The cost of packaging is completely up to you. You could opt for minimal packaging and save on plastic, or something a bit more substantial that allows the microgreens to stay good longer and travel better. For most microgreen sellers, this means spending a few cents for each package.

So when you think about it, the return on investment is pretty nice. If you’re growing for personal use you can get eight ounces of greens for less than $4.

If you’re selling the greens, keeping in mind even basic microgreen crops go for around $30/lb, so that’s a profit of $10-$15 a tray and $24-$36 a pound.

Step 2: Plan How Large Your Setup Needs to Be

SizeAverage Monthly YieldAverage Monthly Profit
1 Tray (10×20″)1lb$12.50
5 Trays5lbs$125
100 Trays100lbs$2500
*Assuming a tray yields two 8-ounce harvests per month and has a profit of $25 per pound

When starting to grow microgreens at home, you’ll first need a rough idea of the space and requirements of your microgreens setup. For example, most growers agree that soil is a good growing medium, especially if you plan to sell microgreens commercially, but there are some other options as well we’ll touch on here.

Do You Need Soil to Grow Microgreens?

The most common variant of soil-free microgreens is those grown on fiber pads. Fiber pads include coir, jute, hemp, wood, biostrate, burlap, or even paper towels, with the most popular being coconut coir. These pads are popular among personal growers because they eliminate the need for soil in the house and are better for those who don’t have the space to store soil.

Unfortunately, these pads don’t give nutrients to the microgreens the way soil does and they don’t retain water as easily either. Additionally, some fiber pads are made with quite a few chemicals, which the microgreens can absorb (this is why I stopped using coconut coir). Using growing pads usually means paying more attention to make sure your microgreens are growing well.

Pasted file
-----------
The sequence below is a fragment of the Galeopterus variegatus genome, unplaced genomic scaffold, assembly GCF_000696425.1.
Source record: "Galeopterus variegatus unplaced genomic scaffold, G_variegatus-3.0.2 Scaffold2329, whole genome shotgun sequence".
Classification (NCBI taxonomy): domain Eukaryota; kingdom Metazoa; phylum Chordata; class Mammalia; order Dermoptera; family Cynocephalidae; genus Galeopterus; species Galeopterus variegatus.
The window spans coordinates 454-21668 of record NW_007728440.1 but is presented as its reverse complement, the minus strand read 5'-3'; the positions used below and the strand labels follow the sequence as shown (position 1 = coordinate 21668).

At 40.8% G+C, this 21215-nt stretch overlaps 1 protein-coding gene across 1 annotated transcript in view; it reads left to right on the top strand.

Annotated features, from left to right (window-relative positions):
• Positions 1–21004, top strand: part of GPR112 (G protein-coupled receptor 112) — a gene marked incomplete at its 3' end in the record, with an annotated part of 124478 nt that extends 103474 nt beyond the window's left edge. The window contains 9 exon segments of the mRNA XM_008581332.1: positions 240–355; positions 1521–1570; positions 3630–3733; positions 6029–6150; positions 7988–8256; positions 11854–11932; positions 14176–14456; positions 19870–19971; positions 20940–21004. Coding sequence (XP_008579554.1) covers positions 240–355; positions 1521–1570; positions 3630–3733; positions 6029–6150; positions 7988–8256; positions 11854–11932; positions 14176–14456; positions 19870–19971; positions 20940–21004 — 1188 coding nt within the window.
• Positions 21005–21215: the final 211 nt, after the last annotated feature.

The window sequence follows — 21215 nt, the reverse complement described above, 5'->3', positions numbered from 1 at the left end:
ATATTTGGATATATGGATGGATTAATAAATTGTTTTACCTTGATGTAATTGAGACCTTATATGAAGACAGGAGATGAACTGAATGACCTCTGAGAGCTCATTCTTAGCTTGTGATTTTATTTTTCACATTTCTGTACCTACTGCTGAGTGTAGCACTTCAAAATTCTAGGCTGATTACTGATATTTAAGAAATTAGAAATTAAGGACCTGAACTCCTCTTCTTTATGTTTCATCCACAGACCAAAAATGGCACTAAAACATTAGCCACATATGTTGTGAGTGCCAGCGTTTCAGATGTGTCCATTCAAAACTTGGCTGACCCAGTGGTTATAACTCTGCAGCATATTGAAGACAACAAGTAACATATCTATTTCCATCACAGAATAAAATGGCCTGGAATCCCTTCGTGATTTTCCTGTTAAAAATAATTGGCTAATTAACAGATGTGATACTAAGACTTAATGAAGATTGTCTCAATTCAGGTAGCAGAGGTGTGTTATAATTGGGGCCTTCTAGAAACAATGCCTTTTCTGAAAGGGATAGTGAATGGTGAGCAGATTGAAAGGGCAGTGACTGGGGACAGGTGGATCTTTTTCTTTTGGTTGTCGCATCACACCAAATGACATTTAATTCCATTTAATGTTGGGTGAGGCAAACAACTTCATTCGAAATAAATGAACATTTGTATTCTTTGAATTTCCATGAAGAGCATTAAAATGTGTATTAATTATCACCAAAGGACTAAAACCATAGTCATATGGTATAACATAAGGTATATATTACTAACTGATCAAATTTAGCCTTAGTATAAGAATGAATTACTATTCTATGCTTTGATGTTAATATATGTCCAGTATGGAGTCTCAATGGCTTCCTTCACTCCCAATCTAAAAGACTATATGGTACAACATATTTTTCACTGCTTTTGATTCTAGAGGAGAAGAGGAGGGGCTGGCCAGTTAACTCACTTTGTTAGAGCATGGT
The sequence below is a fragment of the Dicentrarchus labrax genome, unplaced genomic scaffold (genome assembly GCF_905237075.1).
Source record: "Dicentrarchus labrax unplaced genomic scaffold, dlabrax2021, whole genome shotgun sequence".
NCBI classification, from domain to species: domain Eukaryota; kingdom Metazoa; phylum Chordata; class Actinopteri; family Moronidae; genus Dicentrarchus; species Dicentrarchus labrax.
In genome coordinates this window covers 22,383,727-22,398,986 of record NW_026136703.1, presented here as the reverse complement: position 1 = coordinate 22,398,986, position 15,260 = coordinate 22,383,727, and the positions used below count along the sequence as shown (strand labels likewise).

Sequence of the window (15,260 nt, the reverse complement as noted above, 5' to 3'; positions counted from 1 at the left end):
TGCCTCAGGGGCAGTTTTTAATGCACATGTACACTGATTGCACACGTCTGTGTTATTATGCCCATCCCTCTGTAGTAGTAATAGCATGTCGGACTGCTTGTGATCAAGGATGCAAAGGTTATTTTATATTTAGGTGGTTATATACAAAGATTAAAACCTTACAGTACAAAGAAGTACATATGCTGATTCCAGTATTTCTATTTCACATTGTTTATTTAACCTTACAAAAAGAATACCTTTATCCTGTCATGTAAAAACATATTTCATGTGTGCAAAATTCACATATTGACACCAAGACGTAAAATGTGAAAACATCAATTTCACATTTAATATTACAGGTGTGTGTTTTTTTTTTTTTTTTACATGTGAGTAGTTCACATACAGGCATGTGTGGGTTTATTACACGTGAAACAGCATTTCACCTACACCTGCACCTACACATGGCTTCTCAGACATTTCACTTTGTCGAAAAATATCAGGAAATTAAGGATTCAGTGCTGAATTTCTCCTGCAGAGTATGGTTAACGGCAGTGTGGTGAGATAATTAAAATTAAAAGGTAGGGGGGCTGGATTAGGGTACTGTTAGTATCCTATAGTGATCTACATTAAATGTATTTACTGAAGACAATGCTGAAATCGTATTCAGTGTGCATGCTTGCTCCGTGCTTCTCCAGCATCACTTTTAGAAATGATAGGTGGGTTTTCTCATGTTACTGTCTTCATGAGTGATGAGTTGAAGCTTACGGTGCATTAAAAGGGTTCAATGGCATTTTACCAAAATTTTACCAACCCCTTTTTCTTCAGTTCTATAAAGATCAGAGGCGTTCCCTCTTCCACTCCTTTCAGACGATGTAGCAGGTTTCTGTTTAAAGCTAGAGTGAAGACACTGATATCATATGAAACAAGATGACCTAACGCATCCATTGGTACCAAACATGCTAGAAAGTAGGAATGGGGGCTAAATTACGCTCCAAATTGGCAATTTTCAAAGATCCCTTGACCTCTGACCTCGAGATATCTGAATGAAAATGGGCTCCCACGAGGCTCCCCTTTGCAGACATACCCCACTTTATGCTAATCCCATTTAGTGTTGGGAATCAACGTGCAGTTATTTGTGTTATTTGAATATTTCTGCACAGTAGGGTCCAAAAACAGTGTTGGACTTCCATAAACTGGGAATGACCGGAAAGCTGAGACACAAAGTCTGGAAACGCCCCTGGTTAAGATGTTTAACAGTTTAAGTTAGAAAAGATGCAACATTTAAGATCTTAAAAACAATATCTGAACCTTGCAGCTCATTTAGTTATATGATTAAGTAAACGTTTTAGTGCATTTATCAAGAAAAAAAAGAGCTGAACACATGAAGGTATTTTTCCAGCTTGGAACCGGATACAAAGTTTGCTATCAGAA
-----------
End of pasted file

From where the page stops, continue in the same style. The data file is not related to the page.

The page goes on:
Tests have also been done with soil and fiber pads side by side and the health, size, and growth rate of microgreens grown in soil is several times better than that of the fiber pads.

So the answer is–no you don’t necessarily need soil, but for the best results, you should consider using it.

How Big Should Your Setup Be?

The best tip for growing microgreens indoors is to take advantage of vertical space. Using shelving to grow your microgreens will save you a lot of headaches in the long run and give you all the space you need to get started and grow. 

Luckily, figuring out how many shelves we need should be easy as all we need to do is look at your answer from step one. Let’s consider that you’ve decided to produce 10lbs of microgreens a month, knowing that 10lbs is 160 ounces all we need to do is use this formula. 

(Pounds in Ounces Desired Per Month) / (Average Ounce Produced Per Tray) = Trays Needed